What Sam Calagione is to beer—maverick, experimenter, innovator—Joe Heron is becoming to hard cider. His two-year-old cider company, Crispin, makes traditional ciders (under both Crispin and Fox Barrel brands), but its Artisanal Reserve line and special releases are something truly unique. "Our job is to convince people it's not sweet beer, it's not something to drink because you don't like beer. We're saying, 'No, you like beer, try this,'" Heron says.
Heron and his cider makers, Bruce Nissen and Ryan Aikens, are twisting the cider formula by experimenting with barrel aging and fermenting with alternative yeasts—stuff that was previously only the domain of experimental craft beer brewers. Heron says: "I wanted to do something that a craft beer drinker would find interesting and authentic. Artisanal Reserve are our American balls-to-the-wall, new-world craft ciders. They are done by nobody in the world."
Going the craft beer route seems to be working for Heron: Crispin was available in four states in 2009, and is now in almost 30. Currently, the Artisanal Reserve series has three ciders in it: Honey Crisp, The Saint, and Lansdowne. While many ciders use concentrate, these are made from fresh juice mainly from Granny Smith, Washington, and Golden apples. "You wouldn't drink grape wine from grape concentrate," says Heron. The ciders are also unfiltered, which gives them a little more body and a slightly cloudy look.
Honey Crisp is made with honey (duh), and was the first of the experimental line. In the glass it looks really light, like lemon juice—surprising when you first see it. While it's definitely sweet (you're probably not going to get a double-IPA-swilling hop-head beer geek into it), it's not cloying at all, and has a shockingly clean finish. It's lightly carbonated, and tastes like something you could drink as an apéritif or just on its own. The apple is there, but it doesn't have that synthetic Sour Apple Pucker smell that some ciders do.
"Once the Honey Crisp took off," says Heron, "we got so excited and started asking ourselves, 'What will we do next?' We said we'd do a maple syrup one. We wanted to do a big, ballsy Honey Crisp, and it came out terrible. It was just horrible. That's when we started playing around with novel yeasts." That led to The Saint, a cider brewed with Trappist yeast and maple syrup. It's sweeter than the Honey Crisp, but also more complex: You pick up on the flavors the yeast imparts, but it's very subtle compared to a Trappist ale, with just a hint of funkiness and spiciness from the maple. "We were told by some consultants that we were crazy to try it," says Heron, who was born in South Africa. "My response was, 'In America you can do whatever you want. Your only failure is lack of trying.'"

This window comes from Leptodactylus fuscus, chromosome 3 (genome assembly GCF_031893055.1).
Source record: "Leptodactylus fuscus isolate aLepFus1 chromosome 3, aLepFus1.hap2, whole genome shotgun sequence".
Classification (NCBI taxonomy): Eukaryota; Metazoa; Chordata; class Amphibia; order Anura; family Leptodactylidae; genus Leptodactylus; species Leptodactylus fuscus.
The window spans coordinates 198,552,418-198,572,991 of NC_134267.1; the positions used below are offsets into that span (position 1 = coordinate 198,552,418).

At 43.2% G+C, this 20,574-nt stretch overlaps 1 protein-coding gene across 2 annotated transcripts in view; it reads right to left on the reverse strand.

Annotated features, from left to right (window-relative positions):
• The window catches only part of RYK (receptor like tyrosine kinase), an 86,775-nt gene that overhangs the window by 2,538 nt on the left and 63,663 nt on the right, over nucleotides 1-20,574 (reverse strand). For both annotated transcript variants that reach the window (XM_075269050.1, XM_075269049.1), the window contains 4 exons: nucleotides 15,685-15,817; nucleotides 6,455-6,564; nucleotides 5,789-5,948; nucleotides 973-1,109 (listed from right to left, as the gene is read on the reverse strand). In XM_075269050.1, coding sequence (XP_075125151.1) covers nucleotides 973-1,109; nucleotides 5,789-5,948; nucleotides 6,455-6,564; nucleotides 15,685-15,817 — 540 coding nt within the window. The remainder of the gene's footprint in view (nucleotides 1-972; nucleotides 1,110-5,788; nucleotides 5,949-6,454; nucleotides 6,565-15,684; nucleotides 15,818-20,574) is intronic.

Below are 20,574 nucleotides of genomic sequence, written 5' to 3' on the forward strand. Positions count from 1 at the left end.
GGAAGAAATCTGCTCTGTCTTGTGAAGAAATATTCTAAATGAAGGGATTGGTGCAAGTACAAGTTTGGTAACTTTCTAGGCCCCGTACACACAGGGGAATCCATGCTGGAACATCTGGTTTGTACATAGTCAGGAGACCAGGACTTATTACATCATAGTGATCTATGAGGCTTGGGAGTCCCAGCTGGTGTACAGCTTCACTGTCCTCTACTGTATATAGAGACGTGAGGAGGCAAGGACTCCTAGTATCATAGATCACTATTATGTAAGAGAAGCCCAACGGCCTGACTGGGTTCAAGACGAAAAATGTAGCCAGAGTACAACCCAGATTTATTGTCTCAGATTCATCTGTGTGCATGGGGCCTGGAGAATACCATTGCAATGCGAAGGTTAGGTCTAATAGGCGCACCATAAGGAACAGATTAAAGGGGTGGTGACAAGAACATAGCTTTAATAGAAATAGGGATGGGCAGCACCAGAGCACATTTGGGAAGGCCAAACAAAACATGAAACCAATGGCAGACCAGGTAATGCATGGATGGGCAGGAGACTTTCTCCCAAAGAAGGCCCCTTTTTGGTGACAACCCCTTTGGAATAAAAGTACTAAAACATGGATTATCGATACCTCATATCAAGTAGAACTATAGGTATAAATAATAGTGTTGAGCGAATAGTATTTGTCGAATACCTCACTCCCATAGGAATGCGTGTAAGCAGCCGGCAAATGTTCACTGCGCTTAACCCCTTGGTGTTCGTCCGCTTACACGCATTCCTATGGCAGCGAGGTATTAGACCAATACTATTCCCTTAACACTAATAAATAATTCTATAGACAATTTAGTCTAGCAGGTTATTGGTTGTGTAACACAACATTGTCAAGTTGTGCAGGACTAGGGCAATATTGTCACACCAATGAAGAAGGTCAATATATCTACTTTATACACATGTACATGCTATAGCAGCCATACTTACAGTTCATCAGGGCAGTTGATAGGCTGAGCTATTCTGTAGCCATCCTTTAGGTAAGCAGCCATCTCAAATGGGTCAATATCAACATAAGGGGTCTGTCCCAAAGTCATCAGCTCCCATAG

In September, Heron added Lansdowne (pictured in the glass above) to the series, a cider brewed with dark Irish stout yeast and molasses. This one is the color of an amber ale, way darker than the other two, with a definite molasses smell and flavor and some spicy flavors as well—wintry where the other two are light and summery. At the end of October, The Jacket, a limited-edition blend of four ciders (including one that was wild-fermented) and Gravenstein apple juice, aged in Jack Daniel's barrels, is scheduled for release.
Right now cider is less than 1 percent of the beer market. "More people drink nonalcoholic beer!" says Heron, who admits he didn't even drink cider before getting into the business. His modest goal for Crispin's future: "I would like to get a salary someday; that would be awesome."